The Dow Jones industrial average’s record 86.61-point plunge Thursday appears to vindicate the view of those market watchers who believe that stocks have become more volatile than ever--and far more treacherous for individual investors.
“I’ve been saying for some time that I wouldn’t be surprised to see one-day moves of 100 points in the Dow,” said Robert Kahan, director of trading at the Montgomery Securities brokerage firm in San Francisco. “We almost got it today.”
Traders cite several reasons for the likelihood that the market will continue to see one-day point swings that would have been considered unheard-of just a few years ago.
For one thing, the Dow, which closed at 1,792.89, remains high by historical standards. As a result, a plunge of Thursday’s magnitude, while frightening, seems a lot less dramatic in percentage terms. Thursday’s decline reduced the Dow’s value by 4.6%--but still left it 15.9% above where it began the year.
By contrast, a one-day decline of nearly 35 points during a confrontation between President John F. Kennedy and the nation’s steel makers in May, 1962, sliced 5.7% off the Dow’s value, bringing it to 576.93. And the Dow lost 6.5% of its value one day in September, 1955, on news that President Dwight D. Eisenhower had suffered a heart attack.
1929 Drop: 12.8%
The Dow’s largest percentage decline in history was Oct. 28, 1929, when the widely followed indicator crashed 38.33 points, or 12.8%, to 260.64, heralding the start of the Great Depression.
But the most important factor responsible for the new volatility is the increasing prominence of institutional investors--pension funds, mutual funds and the like who are responsible for 70% of trading on the New York Stock Exchange--and the proliferation of such new investment devices as stock-index futures contracts.
These futures contracts are devices that allow professional money managers to protect themselves against the possibility of sharp swings in the marketplace and to lock in the value of their investments. Ironically, these futures contracts have contributed to the wild stock price swings because they have led to what is known on Wall Street as “program trading.”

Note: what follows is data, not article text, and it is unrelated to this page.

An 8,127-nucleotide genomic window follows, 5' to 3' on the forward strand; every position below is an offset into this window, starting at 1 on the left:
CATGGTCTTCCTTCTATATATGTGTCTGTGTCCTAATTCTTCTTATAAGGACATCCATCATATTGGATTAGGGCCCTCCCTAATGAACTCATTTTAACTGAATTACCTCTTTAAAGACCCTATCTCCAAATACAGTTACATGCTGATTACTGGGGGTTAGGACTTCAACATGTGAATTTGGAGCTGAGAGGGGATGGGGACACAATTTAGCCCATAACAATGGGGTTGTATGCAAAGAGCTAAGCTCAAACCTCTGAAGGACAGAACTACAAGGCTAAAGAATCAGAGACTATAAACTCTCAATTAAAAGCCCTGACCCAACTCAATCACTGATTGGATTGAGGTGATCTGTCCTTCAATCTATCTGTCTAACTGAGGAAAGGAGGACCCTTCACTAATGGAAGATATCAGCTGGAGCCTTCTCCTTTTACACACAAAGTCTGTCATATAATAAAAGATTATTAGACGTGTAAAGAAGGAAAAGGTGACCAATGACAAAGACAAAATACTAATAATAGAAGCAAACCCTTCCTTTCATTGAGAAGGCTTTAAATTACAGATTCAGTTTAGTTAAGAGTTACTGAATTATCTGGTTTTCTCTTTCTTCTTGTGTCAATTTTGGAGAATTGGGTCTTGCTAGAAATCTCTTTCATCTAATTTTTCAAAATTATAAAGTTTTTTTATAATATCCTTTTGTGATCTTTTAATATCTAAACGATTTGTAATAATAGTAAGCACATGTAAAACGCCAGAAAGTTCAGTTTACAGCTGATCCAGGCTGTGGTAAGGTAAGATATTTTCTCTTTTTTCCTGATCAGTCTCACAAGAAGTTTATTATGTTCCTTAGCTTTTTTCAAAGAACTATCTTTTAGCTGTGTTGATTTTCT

The futures contracts essentially assure money managers and other investors of guaranteed prices for a portfolio of stocks, regardless of where the stock market goes. The value of those futures contracts is based on stock indexes; the indexes reflect the prices of hundreds of stocks. But on occasion, the futures contracts may sell at a substantially lower price than the stocks on which their corresponding index is based.
Traders Spot Gap
That happens when investors are particularly bearish, and it happened Thursday. Traders discovered that prices on futures contracts were considerably lower than the prices of individual stocks. So they bought up the futures and sold the stocks, with the price difference representing guaranteed instant profit. Their sales triggered a decline in the overall market and touched off a selling frenzy.
“In this information age, everything has become more and more compressed,” says Carol Murrow, a market strategist with the brokerage firm of Piper Jaffray Hopwood in Minneapolis. “Analysts have quicker access to information, and computers allow for program trading and instant technical analysis. It’s a much faster market, much more volatile.”
Against this background, “it is becoming almost impossible for the little guy to compete” against the professionals who can rely on more sophisticated investment tools, says Kahan of Montgomery Securities. “The best advice to the little guy who wants to invest in the market is to put his money in a mutual fund and let a big guy run it for him,” Kahan adds.
Kahan sees the market “working its way lower” in the days and weeks ahead. “It is not unusual,” he adds, “for selling to beget selling.”
Another analyst with a bearish view, Alfred Goldman of A.G. Edwards & Sons in St. Louis, says Thursday’s action was “official confirmation that we are going into a meaningful decline.” Says Goldman: “The market has had a party for four years. Now we’re going to pay with a hangover.”
But Jay Richardson Massey, president of the Philadelphia investment firm of Addison Capital Management, remains bullish. “We remain in a long-term bull market that will continue well into the 1990s,” he says, projecting market gains averaging 13% a year for at least five years.
With interest rates still low, stock market investors will be amply rewarded for taking a risk, Massey adds. “We will look back from 1991 and 1993 and wonder why we were even worried about 150-point or 200-point corrections.”